For many, sake is a passion--they know every detail there is to know about the different varieties and how it they are brewed. Still, you do not need to know the difference between Genshu and Nigorizake to enjoy Japanese sake. Here are 5 tips to serve as a crash course before you start your sake journey in Japan:
1) When in Japan, refer to sake as Nihonshu:
Although "sake" is the term commonly used in English to refer to the Japanese rice wine, in Japan, it is more appropriate to call it "Nihonshu" (Nihon-shoo). The reason is that "sake" is actually the Japanese term for any alcoholic beverage, while Nihonshu narrows the type of alcohol to rice wine.
2) Karakuchi vs. Amakuchi:
The two basic flavor palettes for sake include karakuchi (dry) or amakuchi (sweet). Amakuchi will typically be smoother than karakuchi, but the sweetness can be off-putting for some, especially when trying to pair with Japanese cuisine. Karakuchi is a safe bet for any Japanese meal.
3) Junmai & Ginjo:
When brewing sake, there are many important factors that influence quality and taste, but the two most common are qualified under the terms junmai and ginjo. If the sake is described as Junmai, that means the sake is made only with white rice, rice koji, and water (typical sake has additional yeast and fermentation starter added). Junmai-shu is smoother than its counterparts. Sake described as Ginjo is made of rice that has been milled down so only 60% of the rice grain is remaining, which contributes to higher quality portions of the rice going into the brewing process (see the picture above to see the difference between the white milled rice in the middle bag and others used for brewing). When the rice has been milled down to less than 50% of the grain remaining, it is even higher quality and called Dai-ginjo. Of course, those two factors can be combined, so if you want to order quality sake, you should shoot for Nihonshu that is classified as Junmai, Junmaiginjo, or Junmaidaiginjo.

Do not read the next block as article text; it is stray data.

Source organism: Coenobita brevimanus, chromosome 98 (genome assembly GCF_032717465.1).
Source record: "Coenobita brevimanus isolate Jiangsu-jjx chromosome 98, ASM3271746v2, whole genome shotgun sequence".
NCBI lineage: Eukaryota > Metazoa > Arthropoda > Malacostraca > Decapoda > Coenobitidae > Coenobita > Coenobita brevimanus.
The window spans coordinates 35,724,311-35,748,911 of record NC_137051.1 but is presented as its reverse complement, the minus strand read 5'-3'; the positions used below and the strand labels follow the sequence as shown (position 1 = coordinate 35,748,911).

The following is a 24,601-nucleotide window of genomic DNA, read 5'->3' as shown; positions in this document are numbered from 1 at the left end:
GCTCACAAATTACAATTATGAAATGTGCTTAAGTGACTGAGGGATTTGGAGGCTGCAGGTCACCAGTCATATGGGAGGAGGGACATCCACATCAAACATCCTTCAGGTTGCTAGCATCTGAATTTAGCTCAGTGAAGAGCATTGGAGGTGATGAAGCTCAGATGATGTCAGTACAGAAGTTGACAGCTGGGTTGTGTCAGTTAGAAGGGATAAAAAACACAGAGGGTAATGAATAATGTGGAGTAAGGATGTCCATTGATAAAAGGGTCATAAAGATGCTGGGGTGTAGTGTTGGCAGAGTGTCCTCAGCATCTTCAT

4) Good Nihonshu should be drunk cold:
Understandably, everything comes down to preference and if you prefer hot sake, order it hot. However, it is important to understand that fine sake is supposed to be appreciated cold, even in winter months. The reason for this is that heating sake affects the flavor and the smoothness of the drink. This is good for taking a lower quality sake and making it more pleasant to drink (that is, something that would burn going down if it was drunk cold goes down a lot smoother if it is warmed up). However, if you order a high quality sake and ask for it to be served hot, you will lose some of the characteristics that make it a high quality sake in the first place.
5) How to Order it in a Restaurant:
Now that you have the basics, here is how you order it. Ask the wait staff for Nihonshu. If there is no English menu, you can use the knowledge from above to ask for Nihonshu that is (1) amakuchi or karakuchi and (2) junmai, junmaiginjo, or junmaidaiginjo. Then you can tell the staff how you want it served, either hot or cold. Once you have made a selection, the staff will ask what size you would like. Typically, it will come in two size increments: (1) 一合 "ichi-go" small vessel meant for one to two people (note: ichi-go orders one, ni-go orders two, and san-go orders three); and (2) 一升 "hito-masu," a full bottle. With this basic information in mind, I hope you will be able to go out and enjoy some good sake (responsibly, of course!). [Special thanks to Yachiya Brewery in Kanazawa, Ishikawa Pref., for teaching me all that I need to know about Sake! If you get a chance to visit Kanazawa city, please stop and enjoy some of the best sake in Japan. Website here]
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